Canoe Seat Webbing

Wooden Canoe Seat Webbing Guide

It’s canoeing season and it’s finally time to take out the canoes from their storage unit. As you assemble them, you notice that the seat webbing isn’t in good shape.

After being left all winter long, time hasn’t been exactly kind to the canoe webbing. You’ll have to replace or better yet, make a new one.

A wooden canoe seat webbing guide is what you need to make your own new webbing. The process mainly requires your patience, time, and the right supplies. We recommend freeing up a whole day for this project.

That being said, stick around to learn more about how to install a new seat webbing on your wooden canoe.

How to Make a Webbed Wooden Canoe Seat

After taking the wooden canoes out there may be a hole punctured in the old seat webbing or it’s completely frayed. Either way, you’ll want to replace it to enjoy some summertime fishing and fun.

Without further ado, here’s how you can make a wooden canoe seat webbing.

Step 1: Prepare Your Supplies

Before replacing the seat webbing, you’ll have to prep the supplies. You can find most of the supplies listed below at a hardware store.

The materials needed for one seat are:

  • Staple Gun
  • Measuring Tape
  • Nylon Webbing
  • Half-Inch Staples
  • Scissors or Exacto Knife
  • Lighter
  • Wood Varnish
  • Wood Adhesive
  • 80 inches Hardwood
  • 8 Nuts
  • 8 Washers
  • 8 Lock Washers
  • 4 6-inch Threaded Rods
  • 4 3-inch Steel Corner Braces

Step 2: Decide Where to Position the Seat

Now, you need to pick which part of the wooden canoe you want your seat to be placed. You can put the seat just behind the thwart if you’re looking to add an extra seat on the other side for balance.

Otherwise, if you’re canoeing alone, you can place it behind the yoke, near the center of the wooden canoe.

You may have already made your webbed seat for whichever place you pick. In which case, you can’t move the seat to a different part of the canoe since the different width sizes won’t allow it.

This brings us to the measuring point. You should now have determined the space and depth you want your seat. Next, grab your measuring tape and estimate the distance between the gunwales across from each other.

That being said, the seat won’t be connected to the gunwales, but the inner frames of the boat, or the inwales.

Overall, you should have two different width measurements since the canoe has slightly curved frames, even near the yoke.

Step 3: Prepare Your Wooden Seat Frame

After getting the measurements down, it’s woodchopping time. You can pick different types of wood, such as softwood and hardwood. The latter would be the better option since it has a longer lifespan.

If you’re using hardwood, you can pick between Maple, Oak, Cherry, or Ash. On the other hand, if softwood is your go-to, then we recommend applying a good wood treatment so that the surface is well protected and lasts longer.

Having said that, you should now cut the seat pieces to fit the measurements prepared earlier. Next, you want to glue the pieces together to create the seat’s frame. You can optionally screw the vertical and horizontal wooden pieces for added security.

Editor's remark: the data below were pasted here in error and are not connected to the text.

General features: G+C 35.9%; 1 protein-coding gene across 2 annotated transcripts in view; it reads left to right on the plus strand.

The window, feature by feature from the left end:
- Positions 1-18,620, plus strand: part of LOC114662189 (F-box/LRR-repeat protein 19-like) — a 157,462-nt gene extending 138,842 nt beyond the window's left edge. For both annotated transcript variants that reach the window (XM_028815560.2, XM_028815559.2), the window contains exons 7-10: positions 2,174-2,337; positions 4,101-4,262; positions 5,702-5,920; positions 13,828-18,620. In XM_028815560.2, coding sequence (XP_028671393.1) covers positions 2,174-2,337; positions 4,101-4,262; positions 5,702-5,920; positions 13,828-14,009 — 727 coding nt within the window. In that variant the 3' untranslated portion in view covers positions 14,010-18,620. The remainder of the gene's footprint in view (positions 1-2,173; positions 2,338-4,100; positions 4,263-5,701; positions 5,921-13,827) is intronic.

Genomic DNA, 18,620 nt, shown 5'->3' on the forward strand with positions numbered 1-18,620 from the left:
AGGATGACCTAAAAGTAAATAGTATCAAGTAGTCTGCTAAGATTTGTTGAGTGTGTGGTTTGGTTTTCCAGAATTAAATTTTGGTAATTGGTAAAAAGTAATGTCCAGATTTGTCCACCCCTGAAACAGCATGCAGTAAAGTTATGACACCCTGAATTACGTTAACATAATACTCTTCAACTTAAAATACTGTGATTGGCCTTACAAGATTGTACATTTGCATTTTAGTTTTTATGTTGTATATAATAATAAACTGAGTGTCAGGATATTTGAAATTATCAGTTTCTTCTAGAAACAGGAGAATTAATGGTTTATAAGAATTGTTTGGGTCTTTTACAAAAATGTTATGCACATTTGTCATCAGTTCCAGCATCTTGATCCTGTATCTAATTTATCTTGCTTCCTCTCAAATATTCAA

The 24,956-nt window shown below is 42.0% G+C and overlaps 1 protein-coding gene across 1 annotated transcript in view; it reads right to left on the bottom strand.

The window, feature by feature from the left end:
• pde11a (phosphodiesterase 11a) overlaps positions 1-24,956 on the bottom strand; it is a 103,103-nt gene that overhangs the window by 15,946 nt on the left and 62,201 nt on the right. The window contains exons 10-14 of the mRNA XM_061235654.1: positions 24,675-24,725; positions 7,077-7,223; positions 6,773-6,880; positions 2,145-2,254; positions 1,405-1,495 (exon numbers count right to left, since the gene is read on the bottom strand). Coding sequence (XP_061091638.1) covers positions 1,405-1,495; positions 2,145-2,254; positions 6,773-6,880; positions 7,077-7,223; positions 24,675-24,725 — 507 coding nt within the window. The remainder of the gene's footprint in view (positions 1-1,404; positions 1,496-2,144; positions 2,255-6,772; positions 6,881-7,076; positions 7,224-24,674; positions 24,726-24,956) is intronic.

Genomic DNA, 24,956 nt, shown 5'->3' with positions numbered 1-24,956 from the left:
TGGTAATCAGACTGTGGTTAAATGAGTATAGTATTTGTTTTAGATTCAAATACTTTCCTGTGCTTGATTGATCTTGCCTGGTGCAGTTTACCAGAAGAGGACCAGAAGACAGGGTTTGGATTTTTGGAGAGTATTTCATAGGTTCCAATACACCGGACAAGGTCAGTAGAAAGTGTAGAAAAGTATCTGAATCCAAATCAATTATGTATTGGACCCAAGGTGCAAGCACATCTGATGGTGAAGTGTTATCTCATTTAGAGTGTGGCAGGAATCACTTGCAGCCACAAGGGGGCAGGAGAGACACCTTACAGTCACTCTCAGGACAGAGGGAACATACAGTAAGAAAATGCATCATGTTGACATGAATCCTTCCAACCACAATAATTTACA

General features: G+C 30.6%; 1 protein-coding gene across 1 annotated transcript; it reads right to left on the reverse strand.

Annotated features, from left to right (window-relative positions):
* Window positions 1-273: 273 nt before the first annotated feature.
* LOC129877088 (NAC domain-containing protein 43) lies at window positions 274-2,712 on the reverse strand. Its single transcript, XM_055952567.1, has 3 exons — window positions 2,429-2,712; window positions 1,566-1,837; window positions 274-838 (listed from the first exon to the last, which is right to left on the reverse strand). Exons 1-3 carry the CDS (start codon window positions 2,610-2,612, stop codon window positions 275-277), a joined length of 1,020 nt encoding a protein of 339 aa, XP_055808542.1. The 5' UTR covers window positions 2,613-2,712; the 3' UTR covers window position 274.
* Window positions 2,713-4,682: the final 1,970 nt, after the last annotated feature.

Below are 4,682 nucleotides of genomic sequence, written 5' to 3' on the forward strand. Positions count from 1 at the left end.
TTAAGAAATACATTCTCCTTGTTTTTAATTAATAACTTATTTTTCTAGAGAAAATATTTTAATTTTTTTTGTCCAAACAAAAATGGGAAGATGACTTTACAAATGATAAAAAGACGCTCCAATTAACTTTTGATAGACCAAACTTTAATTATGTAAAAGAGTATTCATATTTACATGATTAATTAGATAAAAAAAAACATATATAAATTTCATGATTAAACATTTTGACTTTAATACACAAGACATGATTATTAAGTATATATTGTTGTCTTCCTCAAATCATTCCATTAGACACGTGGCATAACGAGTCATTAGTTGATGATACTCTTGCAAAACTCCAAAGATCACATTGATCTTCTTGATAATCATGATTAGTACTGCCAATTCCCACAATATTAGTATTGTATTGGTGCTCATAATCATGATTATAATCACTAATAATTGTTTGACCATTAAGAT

Step 4: Prepare the Seat Spacers

How will you attach the seat to the gunwales of the wooden canoe? With some seat spacers. These will be placed above each corner of the webbed seat frame.

Typically, the depth of the seat spacers is around four inches. Before attaching them to the frame, make sure both pieces are properly sanded so you’re working with a smoother surface.

Next, drill the seat spacers and seat frame corners all the way through. Then, connect the seat spacers perpendicularly to the corners of the seat frame with the 3/16 threaded rods.

We wouldn’t advise using wood screws because they’re more susceptible to damage. Plus, they can easily split the wood.

Step 5: Connect the Seat Spacers to the Gunwales

In this step, grab the steel corner braces and seat spacers and side them together against the gunwales to make sure they compactly fit.

To do this, first, drill a hole in the corner braces and connect them under the seat spacer. There should be some excess of the threaded rod above the seat spacer to accommodate for the corner brace.

Then, you can secure the corner brace using the nuts, washers, and washer locks. Make sure to screw the seat frame, seat spacer, and corner brace tightly on all four sides.

For more security, you can glue the seat frame and seat spacer together before screwing them with the threaded rod. Be sure to leave the glue to dry overnight.

Step 6: Apply Varnish to the Seat Frame

Before letting the contraption sit overnight with the adhesive, you can apply the wood varnish as well to save some time.

One of the best types of varnish to apply to wood is long-oil varnish. It can be composed of boiled linseed or tung oil. It’ll help provide your webbed seat frame with some much-needed sun protection.

On the next day, your varnish should be dry and your seat will be ready for the next step. You may notice the threaded rods poking out. These can be sanded to smooth out the rough corners.

Step 7: Thread in the Seat Webbing

In this step, you get to start the fun part of the whole process, the webbing. Get your nylon webbing roll, but don’t cut any pieces yet.

You’ll first roll the fabric around the seat frames parallel to each other. Next, grab your staple gun and hit each end with two to three staples.

Your staple gun may be difficult to maneuver to staple the inner side of the frame. In this case, you can just staple it upward where it’ll be facing you. Then, you can cut the fabric off from the roll.

Additionally, keep in mind that the seat spacers should be facing down while you’re completing this step.